: frequently follows a comp. to reiterate the idea with a slight modification (rather than
). Cf. below, 487 b
79 e, and see for other examples, Rid. § 166.
: “to act like a wild young man.” Callicles has in mind especially the insolent, bold, and reckless conduct of the rich and proud Athenian youth. This is usually the meaning of the adjective νεανικός
(so in our dialogue, 508 d
, 509 a
), which, however, is sometimes used only of the freshness and the vigor of youth, as below, 485 e
. The verb applies especially to the training of the youth by the Sophists, which leads them to light and idle speeches and to a defense of the most conflicting principles without having regard unto the higher and earnest problems of life. Cf. Phaedrus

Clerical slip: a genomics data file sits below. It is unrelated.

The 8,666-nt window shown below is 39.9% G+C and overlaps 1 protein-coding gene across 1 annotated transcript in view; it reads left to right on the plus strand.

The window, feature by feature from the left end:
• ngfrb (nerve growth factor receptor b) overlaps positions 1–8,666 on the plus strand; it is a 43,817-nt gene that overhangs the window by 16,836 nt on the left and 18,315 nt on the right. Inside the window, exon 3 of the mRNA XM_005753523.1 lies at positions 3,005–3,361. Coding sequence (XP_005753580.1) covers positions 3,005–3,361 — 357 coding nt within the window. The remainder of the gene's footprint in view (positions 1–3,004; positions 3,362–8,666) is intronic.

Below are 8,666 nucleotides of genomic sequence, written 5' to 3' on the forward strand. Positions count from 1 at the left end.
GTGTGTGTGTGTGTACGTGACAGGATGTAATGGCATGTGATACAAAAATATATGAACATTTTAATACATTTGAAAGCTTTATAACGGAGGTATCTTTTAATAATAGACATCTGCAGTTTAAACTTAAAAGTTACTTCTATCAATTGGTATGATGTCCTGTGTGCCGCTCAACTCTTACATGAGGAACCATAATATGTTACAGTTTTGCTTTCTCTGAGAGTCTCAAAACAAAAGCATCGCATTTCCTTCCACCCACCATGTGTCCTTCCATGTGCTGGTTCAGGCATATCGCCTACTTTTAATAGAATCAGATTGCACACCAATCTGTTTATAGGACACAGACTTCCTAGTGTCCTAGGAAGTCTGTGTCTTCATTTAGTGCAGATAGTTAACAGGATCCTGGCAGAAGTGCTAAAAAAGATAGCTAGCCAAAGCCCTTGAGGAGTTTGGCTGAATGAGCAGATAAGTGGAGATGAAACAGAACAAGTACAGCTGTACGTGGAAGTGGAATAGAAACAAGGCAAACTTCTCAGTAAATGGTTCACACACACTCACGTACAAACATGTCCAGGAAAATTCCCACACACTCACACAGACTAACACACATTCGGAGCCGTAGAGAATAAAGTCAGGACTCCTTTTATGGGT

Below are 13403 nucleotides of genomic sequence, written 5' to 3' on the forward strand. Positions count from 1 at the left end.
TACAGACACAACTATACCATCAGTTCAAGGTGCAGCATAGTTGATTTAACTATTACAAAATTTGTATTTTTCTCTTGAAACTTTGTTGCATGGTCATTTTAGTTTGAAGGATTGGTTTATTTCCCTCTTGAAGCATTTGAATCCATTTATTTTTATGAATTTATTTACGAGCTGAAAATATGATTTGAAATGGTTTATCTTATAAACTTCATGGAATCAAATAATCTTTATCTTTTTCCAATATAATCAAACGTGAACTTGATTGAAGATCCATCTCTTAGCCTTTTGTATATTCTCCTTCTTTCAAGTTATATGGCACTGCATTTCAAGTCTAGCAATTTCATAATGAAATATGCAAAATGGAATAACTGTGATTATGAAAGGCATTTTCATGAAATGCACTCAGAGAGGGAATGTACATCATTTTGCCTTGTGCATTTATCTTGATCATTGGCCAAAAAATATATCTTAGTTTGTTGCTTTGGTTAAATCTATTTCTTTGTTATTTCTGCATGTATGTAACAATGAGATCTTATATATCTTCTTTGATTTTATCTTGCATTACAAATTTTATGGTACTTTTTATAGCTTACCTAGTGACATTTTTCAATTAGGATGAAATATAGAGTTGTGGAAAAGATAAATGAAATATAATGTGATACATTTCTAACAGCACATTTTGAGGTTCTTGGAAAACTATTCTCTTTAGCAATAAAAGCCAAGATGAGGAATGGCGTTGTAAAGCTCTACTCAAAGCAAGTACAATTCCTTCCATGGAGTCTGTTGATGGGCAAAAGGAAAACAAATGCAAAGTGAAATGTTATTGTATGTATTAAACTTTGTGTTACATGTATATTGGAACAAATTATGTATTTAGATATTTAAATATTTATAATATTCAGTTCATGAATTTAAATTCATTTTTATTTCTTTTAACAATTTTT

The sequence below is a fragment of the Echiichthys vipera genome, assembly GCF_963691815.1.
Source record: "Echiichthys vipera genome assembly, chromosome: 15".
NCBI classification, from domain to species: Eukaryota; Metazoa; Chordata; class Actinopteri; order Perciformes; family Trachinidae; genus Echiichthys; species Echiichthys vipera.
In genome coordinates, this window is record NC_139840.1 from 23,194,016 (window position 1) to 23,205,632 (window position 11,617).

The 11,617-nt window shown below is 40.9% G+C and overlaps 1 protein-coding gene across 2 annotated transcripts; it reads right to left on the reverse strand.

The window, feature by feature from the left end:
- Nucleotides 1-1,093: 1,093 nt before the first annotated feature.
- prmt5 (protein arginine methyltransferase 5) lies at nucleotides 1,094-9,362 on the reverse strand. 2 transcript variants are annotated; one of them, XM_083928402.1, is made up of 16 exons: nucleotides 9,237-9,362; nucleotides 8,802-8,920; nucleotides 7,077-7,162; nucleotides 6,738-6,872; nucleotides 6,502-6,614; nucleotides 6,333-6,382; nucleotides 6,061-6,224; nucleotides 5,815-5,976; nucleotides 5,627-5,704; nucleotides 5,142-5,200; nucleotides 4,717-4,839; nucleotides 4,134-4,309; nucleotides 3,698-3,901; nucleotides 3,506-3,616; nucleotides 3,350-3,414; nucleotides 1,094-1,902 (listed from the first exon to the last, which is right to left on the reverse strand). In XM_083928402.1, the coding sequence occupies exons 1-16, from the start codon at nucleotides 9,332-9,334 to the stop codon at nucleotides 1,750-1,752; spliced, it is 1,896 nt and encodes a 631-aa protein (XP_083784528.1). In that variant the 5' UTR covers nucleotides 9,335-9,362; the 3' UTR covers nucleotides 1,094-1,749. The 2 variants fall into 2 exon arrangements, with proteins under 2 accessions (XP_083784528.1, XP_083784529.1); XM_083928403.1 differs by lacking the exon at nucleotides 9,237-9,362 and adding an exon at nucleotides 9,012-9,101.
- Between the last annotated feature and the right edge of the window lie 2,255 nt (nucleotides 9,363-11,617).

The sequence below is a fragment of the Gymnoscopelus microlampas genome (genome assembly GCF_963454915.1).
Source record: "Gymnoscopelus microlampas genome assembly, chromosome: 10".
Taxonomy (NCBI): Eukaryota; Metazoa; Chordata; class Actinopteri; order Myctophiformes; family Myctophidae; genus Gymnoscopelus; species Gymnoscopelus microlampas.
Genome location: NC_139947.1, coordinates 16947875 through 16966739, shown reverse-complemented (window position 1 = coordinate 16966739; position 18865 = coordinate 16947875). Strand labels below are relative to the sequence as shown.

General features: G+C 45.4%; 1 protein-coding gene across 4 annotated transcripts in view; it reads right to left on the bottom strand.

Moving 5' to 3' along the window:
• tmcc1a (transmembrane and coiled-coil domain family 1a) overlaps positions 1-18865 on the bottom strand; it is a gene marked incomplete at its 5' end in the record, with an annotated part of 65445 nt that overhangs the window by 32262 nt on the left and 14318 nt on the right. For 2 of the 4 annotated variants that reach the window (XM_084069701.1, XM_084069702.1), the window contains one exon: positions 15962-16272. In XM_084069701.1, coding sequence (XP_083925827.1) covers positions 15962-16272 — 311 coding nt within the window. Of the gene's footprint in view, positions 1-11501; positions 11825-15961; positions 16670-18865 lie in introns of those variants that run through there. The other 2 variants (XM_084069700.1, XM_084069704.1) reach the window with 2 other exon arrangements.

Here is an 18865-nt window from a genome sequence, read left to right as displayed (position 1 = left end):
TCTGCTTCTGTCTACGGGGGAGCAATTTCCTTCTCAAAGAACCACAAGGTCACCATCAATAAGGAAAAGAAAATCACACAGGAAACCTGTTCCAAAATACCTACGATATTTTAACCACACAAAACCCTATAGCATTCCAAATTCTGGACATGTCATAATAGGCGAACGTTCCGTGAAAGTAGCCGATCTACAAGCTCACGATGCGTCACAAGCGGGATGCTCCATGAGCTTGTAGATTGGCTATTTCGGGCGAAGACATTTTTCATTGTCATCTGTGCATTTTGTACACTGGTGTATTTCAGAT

235 a καὶ ἐφαίνετο δή μοι νεανιεύεσθαι ἐπιδεικνύμενος ὡς οἷός τε ὢν ταὐτὰ ἑτέρως τε καὶ ἑτέρως λέγων ἀμφοτέρως εἰπεῖν ἄριστα
f. δημηγόρος, δημηγορεῖν
: indicate dissatisfaction, sometimes with the length of the speeches, as opposed to διαλέγεσθαι
, i.e. 519 d
, e, Prot.
329 a, 336 b; sometimes, as here and in 494 d
, with the means employed by those who, unconcerned for the truth, seek only the approbation of the multitude. In the mouth of Callicles, who is the real δημηγόρος
, this reproach sounds very strange, especially with the addition ὡς ἀληθῶς
. It is a kind of unconscious self-criticism.
: cf. 485 b
below, and Apol.
21 c πρὸς ὃν ἐγὼ τοιοῦτόν τι ἔπαθον
, “at whose hands I had some such experience.”